Last of Tasmania

Our Tasmania-leg of the journey was fairly short, only 12 days in total. At the same time, we got to see a lot during those 12 days – drove around the whole place almost. We got lucky weatherwise and didn’t have to spend more than two days waiting for a clear sky for the Cradle Mountain Summit walk.

Next stops following Cradle Mountain were brief each.

“Day off” – Penguin

While hoping for better weather for the hike we took off to the North coast of Tassie, final destination was a town called Penguin. I had promised to Richie that we’ll see some penguins on our travels but was too optimistic for out-of-the season penguin sightings. This little town was quite dead, the floods of tourists had just deserted the street(s) and friendly staff at the info center informed us that penguins are gone.

The only thing left to do was to take a photo with the only penguin in town and move forward.

Two Penguins at Penguin

Two Penguins at Penguin

Day after Cradle Mountain – Bay of Fires & Wineglass Bay

These are two must-see destinations in any list made of Tasmania and we obediently turned our car towards the East coast. Bay of Fires does boast impressive beaches that one didn’t expect to find in Tasmania but the appreciation of beaches really doesn’t kick in when it’s ten degrees, windy and cloudy. I was quite certain I would dig up my Finnish “sisu” (courage) from deep down where I have hidden it for the past three years living abroad and dive into the sea no matter the weather. Sisu did not appear, nor did I enjoy the crisp touch of ice-cold seawater. Maybe next time.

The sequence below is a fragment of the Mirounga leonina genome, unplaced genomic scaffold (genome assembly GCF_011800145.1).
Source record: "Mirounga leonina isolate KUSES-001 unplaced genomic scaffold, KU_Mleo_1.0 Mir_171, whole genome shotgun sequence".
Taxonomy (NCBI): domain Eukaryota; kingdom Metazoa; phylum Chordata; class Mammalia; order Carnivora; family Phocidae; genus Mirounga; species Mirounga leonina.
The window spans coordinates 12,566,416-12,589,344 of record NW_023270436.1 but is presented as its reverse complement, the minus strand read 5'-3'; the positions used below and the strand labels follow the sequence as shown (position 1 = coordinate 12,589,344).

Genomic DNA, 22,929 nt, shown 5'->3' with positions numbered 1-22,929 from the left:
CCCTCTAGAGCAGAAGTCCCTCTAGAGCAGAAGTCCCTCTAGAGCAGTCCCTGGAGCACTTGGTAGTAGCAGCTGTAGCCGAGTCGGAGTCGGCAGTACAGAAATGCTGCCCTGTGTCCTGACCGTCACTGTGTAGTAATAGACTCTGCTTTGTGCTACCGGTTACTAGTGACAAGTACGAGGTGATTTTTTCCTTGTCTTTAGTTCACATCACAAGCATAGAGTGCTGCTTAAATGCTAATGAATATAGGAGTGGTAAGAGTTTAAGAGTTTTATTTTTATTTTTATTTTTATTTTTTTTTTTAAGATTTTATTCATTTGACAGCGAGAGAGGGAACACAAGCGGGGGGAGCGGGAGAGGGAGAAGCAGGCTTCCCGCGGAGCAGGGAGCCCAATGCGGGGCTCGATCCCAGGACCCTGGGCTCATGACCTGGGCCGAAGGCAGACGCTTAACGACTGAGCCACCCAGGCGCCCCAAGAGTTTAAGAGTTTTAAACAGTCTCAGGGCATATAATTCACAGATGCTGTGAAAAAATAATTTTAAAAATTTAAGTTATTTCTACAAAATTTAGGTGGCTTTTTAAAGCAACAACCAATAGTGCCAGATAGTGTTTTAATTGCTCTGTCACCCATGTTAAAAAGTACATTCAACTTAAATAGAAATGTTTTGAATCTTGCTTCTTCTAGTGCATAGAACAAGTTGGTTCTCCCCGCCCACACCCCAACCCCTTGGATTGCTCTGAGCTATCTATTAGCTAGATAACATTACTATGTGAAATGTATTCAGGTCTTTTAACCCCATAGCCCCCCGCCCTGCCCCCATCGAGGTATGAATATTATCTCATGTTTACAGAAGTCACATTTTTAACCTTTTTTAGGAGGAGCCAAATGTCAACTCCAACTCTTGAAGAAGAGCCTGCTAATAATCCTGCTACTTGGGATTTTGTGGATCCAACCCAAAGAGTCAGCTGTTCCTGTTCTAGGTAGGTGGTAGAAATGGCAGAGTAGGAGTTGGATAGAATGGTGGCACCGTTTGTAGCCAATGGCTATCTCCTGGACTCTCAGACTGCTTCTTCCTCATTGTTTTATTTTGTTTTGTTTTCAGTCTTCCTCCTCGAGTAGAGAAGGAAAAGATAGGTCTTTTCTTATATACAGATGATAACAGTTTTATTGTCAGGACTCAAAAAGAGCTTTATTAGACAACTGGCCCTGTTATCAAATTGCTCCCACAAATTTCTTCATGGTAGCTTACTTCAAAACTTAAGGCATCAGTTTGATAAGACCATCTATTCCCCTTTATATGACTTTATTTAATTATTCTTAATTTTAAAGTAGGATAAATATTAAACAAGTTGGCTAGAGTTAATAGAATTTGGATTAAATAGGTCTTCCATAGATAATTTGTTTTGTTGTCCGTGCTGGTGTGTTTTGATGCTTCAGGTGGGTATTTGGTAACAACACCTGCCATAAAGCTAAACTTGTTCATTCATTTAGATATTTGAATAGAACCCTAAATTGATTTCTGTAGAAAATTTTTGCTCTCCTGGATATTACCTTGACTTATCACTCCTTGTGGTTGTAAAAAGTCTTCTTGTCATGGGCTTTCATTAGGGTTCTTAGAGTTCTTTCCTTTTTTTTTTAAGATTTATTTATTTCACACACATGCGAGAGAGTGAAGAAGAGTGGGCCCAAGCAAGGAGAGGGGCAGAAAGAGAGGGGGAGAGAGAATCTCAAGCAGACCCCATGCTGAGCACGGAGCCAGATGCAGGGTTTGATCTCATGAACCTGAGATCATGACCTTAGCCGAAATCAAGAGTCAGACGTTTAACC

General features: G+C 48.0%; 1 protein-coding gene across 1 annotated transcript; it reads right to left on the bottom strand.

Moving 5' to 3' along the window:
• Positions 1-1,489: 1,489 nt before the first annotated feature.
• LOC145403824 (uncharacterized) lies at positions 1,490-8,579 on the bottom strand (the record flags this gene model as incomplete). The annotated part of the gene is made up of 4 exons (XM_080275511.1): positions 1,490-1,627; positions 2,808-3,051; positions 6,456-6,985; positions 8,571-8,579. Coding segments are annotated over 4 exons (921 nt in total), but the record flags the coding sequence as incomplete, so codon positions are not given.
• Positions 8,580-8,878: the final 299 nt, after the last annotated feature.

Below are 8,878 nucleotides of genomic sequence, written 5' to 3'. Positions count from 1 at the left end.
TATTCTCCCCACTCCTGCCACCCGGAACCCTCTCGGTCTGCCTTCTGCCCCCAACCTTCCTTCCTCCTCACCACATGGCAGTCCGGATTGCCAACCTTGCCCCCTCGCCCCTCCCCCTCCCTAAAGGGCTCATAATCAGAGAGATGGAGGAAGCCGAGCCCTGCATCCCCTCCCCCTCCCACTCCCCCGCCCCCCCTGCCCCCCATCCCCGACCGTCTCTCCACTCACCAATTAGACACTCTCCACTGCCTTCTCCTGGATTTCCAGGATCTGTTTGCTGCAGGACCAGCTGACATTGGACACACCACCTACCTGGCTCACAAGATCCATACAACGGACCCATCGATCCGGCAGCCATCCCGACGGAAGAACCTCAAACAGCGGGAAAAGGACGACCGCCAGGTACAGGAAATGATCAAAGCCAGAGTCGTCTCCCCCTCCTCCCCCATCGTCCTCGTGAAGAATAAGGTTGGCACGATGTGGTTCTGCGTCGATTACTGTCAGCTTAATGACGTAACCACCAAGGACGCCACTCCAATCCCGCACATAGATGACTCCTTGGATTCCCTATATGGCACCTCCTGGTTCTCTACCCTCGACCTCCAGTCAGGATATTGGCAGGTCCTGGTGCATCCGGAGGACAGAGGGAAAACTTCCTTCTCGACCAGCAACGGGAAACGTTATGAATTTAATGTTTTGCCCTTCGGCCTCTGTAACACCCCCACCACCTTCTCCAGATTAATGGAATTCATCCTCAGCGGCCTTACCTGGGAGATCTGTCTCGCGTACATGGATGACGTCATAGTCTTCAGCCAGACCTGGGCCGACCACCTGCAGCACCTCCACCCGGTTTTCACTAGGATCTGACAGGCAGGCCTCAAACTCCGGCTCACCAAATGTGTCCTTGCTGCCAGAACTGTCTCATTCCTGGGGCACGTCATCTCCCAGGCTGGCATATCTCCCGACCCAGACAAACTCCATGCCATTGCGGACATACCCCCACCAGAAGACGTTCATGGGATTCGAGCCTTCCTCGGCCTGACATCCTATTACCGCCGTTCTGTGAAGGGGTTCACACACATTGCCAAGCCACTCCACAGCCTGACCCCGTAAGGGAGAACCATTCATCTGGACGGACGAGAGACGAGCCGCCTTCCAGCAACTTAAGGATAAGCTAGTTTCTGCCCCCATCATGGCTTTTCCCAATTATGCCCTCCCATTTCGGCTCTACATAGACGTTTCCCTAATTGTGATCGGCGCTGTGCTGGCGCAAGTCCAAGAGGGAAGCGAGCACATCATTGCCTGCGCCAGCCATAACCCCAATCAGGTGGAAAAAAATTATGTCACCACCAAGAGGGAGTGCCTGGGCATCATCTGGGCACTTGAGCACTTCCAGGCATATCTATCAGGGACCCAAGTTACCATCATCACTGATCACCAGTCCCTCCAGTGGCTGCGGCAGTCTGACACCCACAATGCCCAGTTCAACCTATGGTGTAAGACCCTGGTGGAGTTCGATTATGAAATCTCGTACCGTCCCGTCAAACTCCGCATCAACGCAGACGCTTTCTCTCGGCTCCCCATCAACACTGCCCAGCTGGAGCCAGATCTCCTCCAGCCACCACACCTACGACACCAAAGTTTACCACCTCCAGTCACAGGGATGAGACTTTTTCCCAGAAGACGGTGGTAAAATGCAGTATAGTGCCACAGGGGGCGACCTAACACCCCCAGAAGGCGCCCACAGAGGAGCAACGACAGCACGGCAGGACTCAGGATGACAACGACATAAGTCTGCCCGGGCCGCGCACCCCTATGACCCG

Wineglass Bay

From Bay of Fires we headed off to South, towards Wineglass Bay in Freycinet National Park. This is the place where we were going to learn a valuable lesson of checking you can drive to the camp site you have picked to stay in for the night. Only after a lot of googling, zooming in to the map and reading some comments did we discover that to get a nice night’s sleep without a $200 fine we would have to do a “quick” hike with our stuff up to the Wineglass lookout point and then down to the beach and enjoy a different type of Bondi-soft-sand-run in the dark with a 20kg backbag.

Our evening-walk route in blue, smiley face was our camping spot!

Our evening-walk route in blue, smiley face was our camping spot!

But I am glad we did. As I wrote earlier, we also survived a night without pillows – maybe we have potential for multi-day hikes after all!

Next morning a slower walk back to the lookout point for photos and run down for brekkie since we didn’t carry any food with us – it would’ve taken the room needed for the Target duvet and we couldn’t camp without it..

Walk back was a bit more relaxed

Walk back was a bit more relaxed

Original plan was to do the Mt. Amos hike where you get higher than the lookout point and less tourist crowds but these views were enough and our hiking eagerness was not enough to conquer this peak.


Port Arthur, Richmond, MONA

After this we had done the most must-sees and were left almost on a limbo –what to do now? Pick a random camping spot, go experience history at Port Arthur and Richmond.

To be honest, I was interested on Richmond more because of the chocolatiers it hosted. And the chocolate was good…

Now the only thing left for us to experience was more culture! Museum of New Art - MONA - was our destination on a Good Friday. Full of crowds and very strange art. I am not a museum person at all but I did enjoy this visit a lot – until to 3 hours later and you still have a full floor to go. I would maybe split the visit into two days to fully enjoy everything it has to offer as now we really experienced an art-overdose.

Last stop - Mt. Wellington in Hobart.

Last stop - Mt. Wellington in Hobart.

Tasmania was our first test of the budget-camping-roadtrip life that would face us for the next 14 months and as it’s only me grading my own homework I would pass us easily! Some way to go for an A+ but I can tell you we’re almost there now a week in in New Zealand. More to follow..